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Proc Natl Acad Sci U S A. 1982 Mar;79(6):2051-5.

Alterations in human colonic mucin occurring with cellular differentiation and malignant transformation.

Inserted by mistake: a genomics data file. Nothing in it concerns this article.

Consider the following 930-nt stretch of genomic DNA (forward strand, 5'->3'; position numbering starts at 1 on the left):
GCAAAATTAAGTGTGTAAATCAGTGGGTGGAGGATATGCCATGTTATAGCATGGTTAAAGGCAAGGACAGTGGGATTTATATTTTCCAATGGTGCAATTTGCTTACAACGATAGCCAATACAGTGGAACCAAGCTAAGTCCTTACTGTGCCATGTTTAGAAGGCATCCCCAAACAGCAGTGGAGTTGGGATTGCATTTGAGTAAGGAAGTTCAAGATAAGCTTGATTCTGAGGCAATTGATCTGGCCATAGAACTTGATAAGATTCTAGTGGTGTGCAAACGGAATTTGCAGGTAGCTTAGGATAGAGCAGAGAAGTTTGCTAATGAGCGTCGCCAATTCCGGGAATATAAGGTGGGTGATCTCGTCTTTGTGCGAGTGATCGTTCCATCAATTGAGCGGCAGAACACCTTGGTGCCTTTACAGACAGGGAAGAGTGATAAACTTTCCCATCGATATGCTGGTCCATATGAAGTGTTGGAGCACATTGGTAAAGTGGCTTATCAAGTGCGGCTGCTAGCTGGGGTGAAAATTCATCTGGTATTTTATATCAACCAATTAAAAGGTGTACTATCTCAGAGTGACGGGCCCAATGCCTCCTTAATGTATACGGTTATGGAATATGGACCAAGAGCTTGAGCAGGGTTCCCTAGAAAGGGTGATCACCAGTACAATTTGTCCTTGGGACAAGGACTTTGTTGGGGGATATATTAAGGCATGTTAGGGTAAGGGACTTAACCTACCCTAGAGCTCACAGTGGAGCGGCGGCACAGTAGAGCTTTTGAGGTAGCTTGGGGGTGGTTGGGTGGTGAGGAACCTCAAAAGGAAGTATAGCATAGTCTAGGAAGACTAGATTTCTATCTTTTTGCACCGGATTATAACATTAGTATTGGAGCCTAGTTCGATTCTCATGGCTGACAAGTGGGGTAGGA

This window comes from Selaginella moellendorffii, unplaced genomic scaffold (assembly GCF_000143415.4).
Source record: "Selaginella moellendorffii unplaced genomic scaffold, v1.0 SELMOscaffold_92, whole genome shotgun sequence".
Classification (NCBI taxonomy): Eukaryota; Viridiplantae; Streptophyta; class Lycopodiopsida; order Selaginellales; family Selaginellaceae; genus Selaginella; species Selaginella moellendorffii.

The binding of fluorescein isothiocyanate (FITC)-conjugated lectins to mucin in the human colon was studied by using fluorescence microscopy. In normal mucosa, lectins that preferentially bind to exposed N-acetyl-galactosamine residues (Dolichos biflorus agglutinin and soybean agglutinin) bound selectively to the goblet cell mucin of well-differentiated cells in the upper colonic crypt. By contrast, lectins that require exposed non-reducing galactose residues for binding (Ricinus communis agglutinin1 and Bauhinia purpurea agglutinin) preferentially labeled the mucin of less-differentiated goblet cells located in the lower portion of the colonic crypt. The lectin derived from Arachis hypogaea (peanut agglutinin) has a high affinity for a carbohydrate structure not normally exposed in human tissues. This lectin did not label the goblet cell mucin in the normal colon. However, the mucin was labeled in all 21 colon cancer specimens examined. Additionally, the nonmalignant epithelium immediately adjacent to colon cancer (termed "transitional mucosa") also contained goblet cell mucin that was labeled by FITC-peanut agglutinin. Three conclusions may be drawn from the selective binding characteristics of FITC-lectins to colonic mucins. First, an alteration in the exposed, nonreducing carbohydrate residues occurs in human colonic mucin during the process of goblet cell differentiation. Second, an exposed carbohydrate structure that is not normally present in human tissues is expressed in the mucin produced by malignant colonic epithelium. Third, the presence of the cancer-associated carbohydrate structure in the mucin of transitional mucosa suggests that this tissue may be in the process of early malignant transformation.

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